On the happy side of things, Anastasia's teething has subsided.


March 14, 2007

Anastasia seems to be "using her words" a little more than usual. A few days ago, she said "kitty" and "bunny" for the first time, and this morning she said "medicine." (She hears me say:  "Time for your medicine!" every single morning.)

She's also understanding so much. She can answer most questions with a head shake - although if she's not certain what you're asking, she shakes her head "no." (Just to be on the safe side!)

Last weekend, my mom was asking her what certain animals say. For example: "What does a cow say?" Anastasia doesn't usually make animal noises, though. Then my mom asked: "What does  Anastasia  say?" And Anastasia replied: "Button!"

Another cute habit she's developing is kissing. She kisses me occasionally, but mostly she kisses babies and animals in her books. One of her books also has a big mirror in it, and when she sees her reflection, she'll usually kiss it.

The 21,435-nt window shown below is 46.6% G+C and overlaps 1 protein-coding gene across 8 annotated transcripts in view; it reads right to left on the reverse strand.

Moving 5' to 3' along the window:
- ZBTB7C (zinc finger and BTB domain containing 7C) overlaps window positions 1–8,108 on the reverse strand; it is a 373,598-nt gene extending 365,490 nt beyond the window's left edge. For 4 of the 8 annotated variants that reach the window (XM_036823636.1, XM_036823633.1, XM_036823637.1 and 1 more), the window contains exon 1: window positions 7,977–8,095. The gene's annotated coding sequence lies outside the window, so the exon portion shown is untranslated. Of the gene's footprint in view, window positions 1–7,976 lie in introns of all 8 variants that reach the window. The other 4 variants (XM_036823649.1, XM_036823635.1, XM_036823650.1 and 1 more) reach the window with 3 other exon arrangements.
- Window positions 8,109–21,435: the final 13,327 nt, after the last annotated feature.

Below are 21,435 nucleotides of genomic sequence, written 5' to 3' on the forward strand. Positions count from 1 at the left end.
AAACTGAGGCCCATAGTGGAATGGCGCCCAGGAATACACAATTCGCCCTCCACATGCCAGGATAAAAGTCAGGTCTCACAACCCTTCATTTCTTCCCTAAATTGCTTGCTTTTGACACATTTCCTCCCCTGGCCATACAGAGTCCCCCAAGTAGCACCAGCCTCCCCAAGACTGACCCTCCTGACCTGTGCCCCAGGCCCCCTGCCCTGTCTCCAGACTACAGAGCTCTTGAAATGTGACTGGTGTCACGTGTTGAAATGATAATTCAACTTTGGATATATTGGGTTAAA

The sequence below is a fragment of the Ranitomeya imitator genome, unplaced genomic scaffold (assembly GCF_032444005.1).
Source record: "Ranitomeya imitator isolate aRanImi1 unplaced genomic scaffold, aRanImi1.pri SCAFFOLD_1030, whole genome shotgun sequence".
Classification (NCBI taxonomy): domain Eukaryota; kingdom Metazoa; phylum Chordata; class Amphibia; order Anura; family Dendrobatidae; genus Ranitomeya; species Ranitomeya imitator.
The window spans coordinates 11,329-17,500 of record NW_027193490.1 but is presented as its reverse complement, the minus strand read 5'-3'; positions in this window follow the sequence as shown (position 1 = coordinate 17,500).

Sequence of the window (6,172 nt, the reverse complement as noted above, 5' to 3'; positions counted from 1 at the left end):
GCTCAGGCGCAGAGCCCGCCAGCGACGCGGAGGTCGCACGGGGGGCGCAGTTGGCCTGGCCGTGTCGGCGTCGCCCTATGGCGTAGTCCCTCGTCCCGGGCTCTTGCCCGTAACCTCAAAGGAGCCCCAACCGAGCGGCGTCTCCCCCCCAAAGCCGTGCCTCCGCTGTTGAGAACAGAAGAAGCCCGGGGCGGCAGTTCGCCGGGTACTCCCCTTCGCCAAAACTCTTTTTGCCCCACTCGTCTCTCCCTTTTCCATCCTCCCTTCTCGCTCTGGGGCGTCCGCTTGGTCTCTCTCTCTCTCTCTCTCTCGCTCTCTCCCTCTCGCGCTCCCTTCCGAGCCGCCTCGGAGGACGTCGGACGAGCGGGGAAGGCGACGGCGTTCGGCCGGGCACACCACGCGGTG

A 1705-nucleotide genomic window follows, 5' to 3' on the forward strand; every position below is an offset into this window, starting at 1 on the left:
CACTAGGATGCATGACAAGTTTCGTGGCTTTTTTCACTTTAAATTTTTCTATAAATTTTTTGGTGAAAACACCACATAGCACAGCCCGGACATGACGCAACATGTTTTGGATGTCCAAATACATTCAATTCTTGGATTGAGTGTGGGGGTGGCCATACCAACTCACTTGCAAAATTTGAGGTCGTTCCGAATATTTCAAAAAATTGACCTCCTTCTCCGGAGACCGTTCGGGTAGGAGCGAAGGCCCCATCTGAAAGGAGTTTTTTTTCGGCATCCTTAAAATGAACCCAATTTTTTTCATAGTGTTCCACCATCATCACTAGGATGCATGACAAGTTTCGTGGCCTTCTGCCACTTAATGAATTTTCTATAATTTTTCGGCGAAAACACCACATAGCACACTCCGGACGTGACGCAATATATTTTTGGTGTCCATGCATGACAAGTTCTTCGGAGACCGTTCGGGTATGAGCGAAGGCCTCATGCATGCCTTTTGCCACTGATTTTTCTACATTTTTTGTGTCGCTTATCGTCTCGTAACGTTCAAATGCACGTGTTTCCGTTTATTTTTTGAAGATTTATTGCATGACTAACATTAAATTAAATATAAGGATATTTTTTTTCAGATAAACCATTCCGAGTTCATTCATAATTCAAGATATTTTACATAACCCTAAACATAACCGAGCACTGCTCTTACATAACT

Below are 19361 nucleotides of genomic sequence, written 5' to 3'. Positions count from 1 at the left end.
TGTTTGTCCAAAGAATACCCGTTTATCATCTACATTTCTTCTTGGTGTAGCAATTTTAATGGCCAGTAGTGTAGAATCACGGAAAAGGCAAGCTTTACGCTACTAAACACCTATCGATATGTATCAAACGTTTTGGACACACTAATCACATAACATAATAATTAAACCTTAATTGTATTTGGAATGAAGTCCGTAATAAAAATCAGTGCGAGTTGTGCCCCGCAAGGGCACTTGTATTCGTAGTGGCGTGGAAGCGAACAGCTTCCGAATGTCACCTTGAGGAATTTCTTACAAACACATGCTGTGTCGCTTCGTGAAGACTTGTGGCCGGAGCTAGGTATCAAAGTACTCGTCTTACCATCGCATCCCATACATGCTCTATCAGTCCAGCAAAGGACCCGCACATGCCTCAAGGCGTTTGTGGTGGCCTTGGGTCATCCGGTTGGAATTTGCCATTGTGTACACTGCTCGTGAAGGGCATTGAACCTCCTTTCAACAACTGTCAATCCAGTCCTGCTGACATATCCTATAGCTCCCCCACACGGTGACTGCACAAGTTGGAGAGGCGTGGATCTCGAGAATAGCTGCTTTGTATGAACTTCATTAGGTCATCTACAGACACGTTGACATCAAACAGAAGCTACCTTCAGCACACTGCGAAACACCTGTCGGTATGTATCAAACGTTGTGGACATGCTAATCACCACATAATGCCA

I called the feeding clinic on Monday to discuss Anastasia's constipation issues. The RN I spoke with said the pediatrician at the clinic might recommend a perscription. (I think she mentioned Miralax.) I asked whether that was habit forming. She said all the prescriptions for constipation can be; the trick is how you use them. She said, depending on what the doctor saw in Anastasia's charts, he might put her on it for, say, three months, until she was well on her way to regularity. Then I asked about a perscription another mom of a preemie had recommended to me: Lactulose. She said that was a great drug, and she'd ask the doc about that, too.